asked the support of all the members.
The oath was administered to him by
Representative Bingham, of Pennsylvania,
"the father of the House," and
by the Speaker, in turn, the oath was ;
administered to the members-elect < *
After the drawing of seats and a loot: ]
at the flowers, the House adjourned. /
The Estimate! of Secretary Gage Sab- ,
mitted to congress.
Washington, D. C?The Secretary of ~
the Treasury has transmitted to Congress
the estimates of appropriations
required for the Government service *
for the fiscal year ending June 30,1903, " >
as furnished by the heads of the several
executive departments. The total
appropriations asked for are 5610,S27.688,
which is $1G,000,000 less than
the estimates for 1802, and $4,000,000
more than the-appropriations Tor that
year. Following is a recapitulation of
the estimates by departments:,
Legislative $ 10,188,099
Executive 204,160 '
State Department 2,446,328
Treasury Department 156,484,925 .
War Department 161,920,101;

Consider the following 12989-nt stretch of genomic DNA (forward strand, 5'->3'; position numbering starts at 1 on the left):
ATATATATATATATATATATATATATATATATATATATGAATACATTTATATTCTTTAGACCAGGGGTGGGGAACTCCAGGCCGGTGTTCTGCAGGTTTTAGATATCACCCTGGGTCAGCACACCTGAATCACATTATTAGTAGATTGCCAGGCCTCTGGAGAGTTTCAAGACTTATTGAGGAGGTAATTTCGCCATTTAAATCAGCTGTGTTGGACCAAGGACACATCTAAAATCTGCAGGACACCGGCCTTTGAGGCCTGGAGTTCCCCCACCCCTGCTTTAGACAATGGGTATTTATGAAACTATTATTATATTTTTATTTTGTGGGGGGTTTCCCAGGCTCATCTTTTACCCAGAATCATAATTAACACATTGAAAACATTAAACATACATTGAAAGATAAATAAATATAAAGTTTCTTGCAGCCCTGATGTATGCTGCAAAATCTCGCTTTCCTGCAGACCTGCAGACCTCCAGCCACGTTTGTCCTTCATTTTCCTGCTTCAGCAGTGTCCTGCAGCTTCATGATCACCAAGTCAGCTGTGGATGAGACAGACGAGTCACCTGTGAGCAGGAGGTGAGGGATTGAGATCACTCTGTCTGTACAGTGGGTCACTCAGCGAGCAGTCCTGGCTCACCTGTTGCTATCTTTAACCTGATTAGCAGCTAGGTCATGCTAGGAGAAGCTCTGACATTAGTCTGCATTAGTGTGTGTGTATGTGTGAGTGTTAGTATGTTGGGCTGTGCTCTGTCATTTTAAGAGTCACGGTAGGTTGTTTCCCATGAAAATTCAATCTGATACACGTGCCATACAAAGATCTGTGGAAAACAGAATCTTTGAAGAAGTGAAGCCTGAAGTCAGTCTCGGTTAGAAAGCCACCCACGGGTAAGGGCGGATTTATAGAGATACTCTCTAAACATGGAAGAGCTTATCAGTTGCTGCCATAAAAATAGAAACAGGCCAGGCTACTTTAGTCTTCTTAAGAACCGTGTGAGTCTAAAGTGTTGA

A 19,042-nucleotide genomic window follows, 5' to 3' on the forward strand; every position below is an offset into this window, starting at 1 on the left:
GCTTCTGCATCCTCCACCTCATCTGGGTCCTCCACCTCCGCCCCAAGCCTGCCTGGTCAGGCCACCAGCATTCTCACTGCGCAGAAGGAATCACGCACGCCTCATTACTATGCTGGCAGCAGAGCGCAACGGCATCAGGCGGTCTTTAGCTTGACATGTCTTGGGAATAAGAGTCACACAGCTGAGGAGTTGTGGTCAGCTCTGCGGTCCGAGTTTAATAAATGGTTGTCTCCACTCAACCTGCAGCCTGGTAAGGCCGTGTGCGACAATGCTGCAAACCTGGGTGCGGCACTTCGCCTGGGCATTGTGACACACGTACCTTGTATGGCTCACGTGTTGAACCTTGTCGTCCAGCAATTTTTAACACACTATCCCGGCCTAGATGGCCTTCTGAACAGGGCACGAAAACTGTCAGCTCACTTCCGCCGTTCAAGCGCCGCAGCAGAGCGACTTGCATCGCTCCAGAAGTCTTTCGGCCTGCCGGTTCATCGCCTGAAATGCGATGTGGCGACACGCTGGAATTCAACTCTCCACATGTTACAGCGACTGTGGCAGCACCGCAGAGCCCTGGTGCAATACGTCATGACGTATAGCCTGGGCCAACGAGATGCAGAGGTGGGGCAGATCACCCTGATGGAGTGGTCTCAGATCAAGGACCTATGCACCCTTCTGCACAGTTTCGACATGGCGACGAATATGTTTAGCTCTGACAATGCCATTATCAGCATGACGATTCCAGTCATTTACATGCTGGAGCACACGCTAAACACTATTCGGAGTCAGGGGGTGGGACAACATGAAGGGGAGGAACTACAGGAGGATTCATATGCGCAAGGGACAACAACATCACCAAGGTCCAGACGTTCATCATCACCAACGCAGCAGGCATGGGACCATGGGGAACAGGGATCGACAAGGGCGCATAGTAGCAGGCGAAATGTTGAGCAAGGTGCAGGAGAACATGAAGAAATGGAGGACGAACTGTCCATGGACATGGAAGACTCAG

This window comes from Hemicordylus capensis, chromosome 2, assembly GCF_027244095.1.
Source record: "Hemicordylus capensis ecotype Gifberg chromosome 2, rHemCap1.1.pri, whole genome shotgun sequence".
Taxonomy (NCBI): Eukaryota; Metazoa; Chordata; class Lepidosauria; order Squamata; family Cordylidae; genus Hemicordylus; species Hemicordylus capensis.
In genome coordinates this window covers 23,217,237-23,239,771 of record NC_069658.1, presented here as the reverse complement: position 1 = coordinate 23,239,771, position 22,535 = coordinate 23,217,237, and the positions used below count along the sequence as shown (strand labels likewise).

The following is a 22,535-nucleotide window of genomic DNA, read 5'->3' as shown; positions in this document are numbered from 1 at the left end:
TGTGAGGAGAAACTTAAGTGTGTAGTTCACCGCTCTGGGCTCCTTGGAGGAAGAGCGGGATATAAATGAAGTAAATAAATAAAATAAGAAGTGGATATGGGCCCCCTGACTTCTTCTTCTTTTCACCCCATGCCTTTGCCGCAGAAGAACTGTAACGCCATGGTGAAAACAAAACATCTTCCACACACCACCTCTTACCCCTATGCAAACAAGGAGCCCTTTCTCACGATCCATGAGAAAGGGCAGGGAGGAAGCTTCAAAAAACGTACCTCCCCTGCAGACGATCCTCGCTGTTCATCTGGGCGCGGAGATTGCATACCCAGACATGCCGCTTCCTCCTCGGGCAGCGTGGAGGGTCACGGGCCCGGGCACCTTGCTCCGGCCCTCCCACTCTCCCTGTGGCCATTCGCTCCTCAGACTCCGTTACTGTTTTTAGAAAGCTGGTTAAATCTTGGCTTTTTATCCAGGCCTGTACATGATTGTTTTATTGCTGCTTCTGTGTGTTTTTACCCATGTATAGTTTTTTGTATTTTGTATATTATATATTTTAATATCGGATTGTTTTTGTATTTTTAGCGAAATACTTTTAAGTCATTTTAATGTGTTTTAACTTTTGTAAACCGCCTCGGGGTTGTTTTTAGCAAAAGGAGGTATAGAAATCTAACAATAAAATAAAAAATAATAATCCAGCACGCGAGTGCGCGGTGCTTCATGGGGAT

Navy Department 100,701,122
Interior Department 161,710,535
Postoiflce Department.. .. 4,464,968 ,
Department of Agriculture. 5,509,540
Department of Labor .... 190,580 I
Department of Justice 6,917,330 .1
Total..-: $610,827,688
Words of Greeting From the President? n
Depew Orator of the Day. f
Charleston, S. C.?The South Carolina 1
and West Indian Exposition was for- I
mally opened to the world with words - I
of greeting from the President of the! I
United States. An imposing parade of I
military and civic bodies formed down j|
town, and escorccd the guests of honor. ^
to the exposition grounds, where they: H
took part in an appropriate program oij* H
exercises. In the afternoon all Charles- 1
ton observed the day as a holiday, and